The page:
Last modified: 2013-03-16 by rob raeside
Keywords: anchor: fouled |
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Lord High Admiral of the United Kingdom
by Tom Gregg
I am writing a paper on the origin of the "Fouled Anchor" as a universal naval symbol.
I know that it was the personal seal of Lord Howard of Effingham (helped to defeat the Spanish Armada in 1588), and then became the official symbol of the British Admiralty. I believe a variation of the seal had been in use by the Lord High Admiral of Scotland about a century earlier.
My essential question is: why the "Fouled Anchor"? A fouled anchor is a condition
at sea that is to be avoided, as it may cause the vessel at anchor to "drag" its
anchor, thus endangering the vessel.
Dick Katzman, 10 December 1999
The Oxford Companion to ships & the sea, edited by Peter Kemp, 1976, has the following explanation:
The use of the foul, or fouled anchor, an abomination to seamen when it occurs in practice, as the seal of the highest office of maritime administration is purely on the grounds of its decorative effect, the rope cable around the shank of the anchor giving a pleasing finish to the stark design of an anchor on its own.
Jarig Bakker, 10 December 1999
Helene Philibert, "Those Carried in the Tops of Ships," US Naval Institute Proceedings, March 1931, quotes Cmdr C. N. Robinson's book The British Fleet [no date given] as follows:
[Up to the late Tudor or Stuart period] the Admiralty badge was a crescent moon with a golden star between the horns, but about that time the crescent was replaced by the anchor which was also used a seal with a motto round it according to the fancy of the Lord High Admiral. When the Earl of Northumberland was in office, the anchor had a cable festooned about it in a wonderful manner. The Duke of York put this anchor into the Admiralty flag. About 1720 the foul anchor which had before been the badge of the victualling officer was taken for the Admiralty and it was put into the seal, badge and flag. In 1815, the clean anchor was restored to the flag, but the foul anchor remains the badge at Whitehall.
Joseph McMillan, 11 December 1999
For the record: Robinson, Charles Napier (1849-1936) wrote 'The British Fleet'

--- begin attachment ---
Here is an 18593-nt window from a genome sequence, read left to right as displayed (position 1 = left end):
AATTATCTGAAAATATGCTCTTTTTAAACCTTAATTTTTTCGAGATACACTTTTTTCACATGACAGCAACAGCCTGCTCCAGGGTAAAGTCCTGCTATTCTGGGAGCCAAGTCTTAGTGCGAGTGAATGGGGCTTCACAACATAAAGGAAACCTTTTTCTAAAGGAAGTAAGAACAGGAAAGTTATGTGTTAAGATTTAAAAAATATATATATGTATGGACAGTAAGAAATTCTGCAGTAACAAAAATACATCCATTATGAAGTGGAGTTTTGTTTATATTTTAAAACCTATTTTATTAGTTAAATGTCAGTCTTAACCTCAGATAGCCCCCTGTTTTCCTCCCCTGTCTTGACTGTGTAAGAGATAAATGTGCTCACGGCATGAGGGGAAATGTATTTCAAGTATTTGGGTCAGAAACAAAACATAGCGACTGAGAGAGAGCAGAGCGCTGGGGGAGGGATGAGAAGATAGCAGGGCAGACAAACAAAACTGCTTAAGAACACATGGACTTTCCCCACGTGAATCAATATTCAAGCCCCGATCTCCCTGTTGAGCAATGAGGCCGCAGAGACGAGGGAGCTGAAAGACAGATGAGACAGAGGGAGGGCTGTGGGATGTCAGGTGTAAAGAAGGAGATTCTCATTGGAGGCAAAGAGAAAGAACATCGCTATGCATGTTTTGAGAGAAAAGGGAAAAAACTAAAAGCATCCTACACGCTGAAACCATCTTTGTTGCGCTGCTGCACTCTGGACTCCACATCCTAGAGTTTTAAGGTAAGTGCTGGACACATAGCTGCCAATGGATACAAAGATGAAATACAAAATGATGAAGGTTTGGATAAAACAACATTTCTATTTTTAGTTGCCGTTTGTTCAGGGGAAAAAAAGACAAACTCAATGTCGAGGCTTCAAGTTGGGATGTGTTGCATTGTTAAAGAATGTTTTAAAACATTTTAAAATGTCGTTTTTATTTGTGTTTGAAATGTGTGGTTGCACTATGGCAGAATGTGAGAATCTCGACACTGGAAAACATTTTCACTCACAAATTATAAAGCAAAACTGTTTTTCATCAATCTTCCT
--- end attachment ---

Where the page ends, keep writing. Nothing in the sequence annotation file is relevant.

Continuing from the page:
in 1894; it was largely a study of the development of materiel and naval administration.
Source: The Oxford Companion to Ships & the Sea, 1976
Jarig Bakker, 12 December 1999
The word is associated with the unfortunately all to frequent and dreaded cases when weighing anchor where the forecastle officer reports to the bridge that the anchor is foul. This means that somehow the cable has got itself wrapped around the shank of the anchor making it impossible to hoist through the hawse pipe, or some sort of obstruction such as a cable has become fouled in the flukes making it impossible to break free, and so forth, causing much strife and trouble to get the anchor clear again. The seabed, particularly in anchorages, seems to be strewn these days with all sorts of rubbish making life difficult for the mariner. Impractical it certainly is, but not for use, and in the couple of instances where I found my anchor to be foul I can assure you there was nothing at all pleasing about its appearance!
I have often wondered why the Admiralty chose a fouled anchor as its badge.
Andries Burgers, 25 May 2007
I think because it has a pleasing appearance.
At the beginning of the 18th century the Admiralty Seal was a clear anchor entirely
surrounded by cable. This was changed to a foul anchor in about 1725,
but the older design continued to be used as a stamp on Admiralty books until 1859.
This slightly faded was on the Admiralty Instructions of 1844.
The later design is surely an improvement on the older one, and the unfortunate name
'foul anchor' is not really warranted since the cable is not long enough to foul anything.
David Prothero, 28 May 2007
Back in the 1970s, one of my duties as an Officer, HM Customs & Excise, was
‘Deputy Admiralty Marshal’. It was one of several ‘agency’ roles laid to me,
along with ‘Official Receiver of Wreck’, and ‘Assistant Registrar of British
Shipping’ at the time.
During the five-or-so years that I was responsible for these duties, as Deputy Admiralty Marshal, I had to arrest several ships that were berthed at Middlesbrough Dock/Teesport – my ‘patch’. I would receive a telephone call from a source, annoyingly always late on a Friday afternoon, to go and arrest such and such a vessel berthed locally, on account that it/the owner(s) had transgressed some maritime law e.g. non-payment of Light Dues/Fairways Buoys, or there was some dispute as to the mortgage-shares in ownership etc.
On boarding said vessel, my first direction was to draw a ‘fouled anchor’ symbol (in chalk) above every exterior on-board doorway so that every crewman, of whatever nationality, would understand that the vessel was now under arrest, pending resolution of the dispute; I would then seek out the vessel’s Master and inform him that the vessel was under arrest, then proceed to ‘nail’ (or sellotape!) a copy of the arrest-warrant to the mainmast! On return to my office, I would finally telephone the local Chandler and direct him to go and disable said vessel so that it could not sail whilst under arrest – the Chandler would attend and physically remove the ship’s wheel, or propeller.
Until now, 35 years later, I had always assumed that the fouled anchor-symbol just showed that the vessel was not to be moved, but now (thanks to this website) I realise that it may also have meant that the vessel was ‘forfeit’ to The Admiralty (and hence, The Crown) pending resolution of the dispute.
Douglas Stuart Summers (ret’d.), 24 December 2013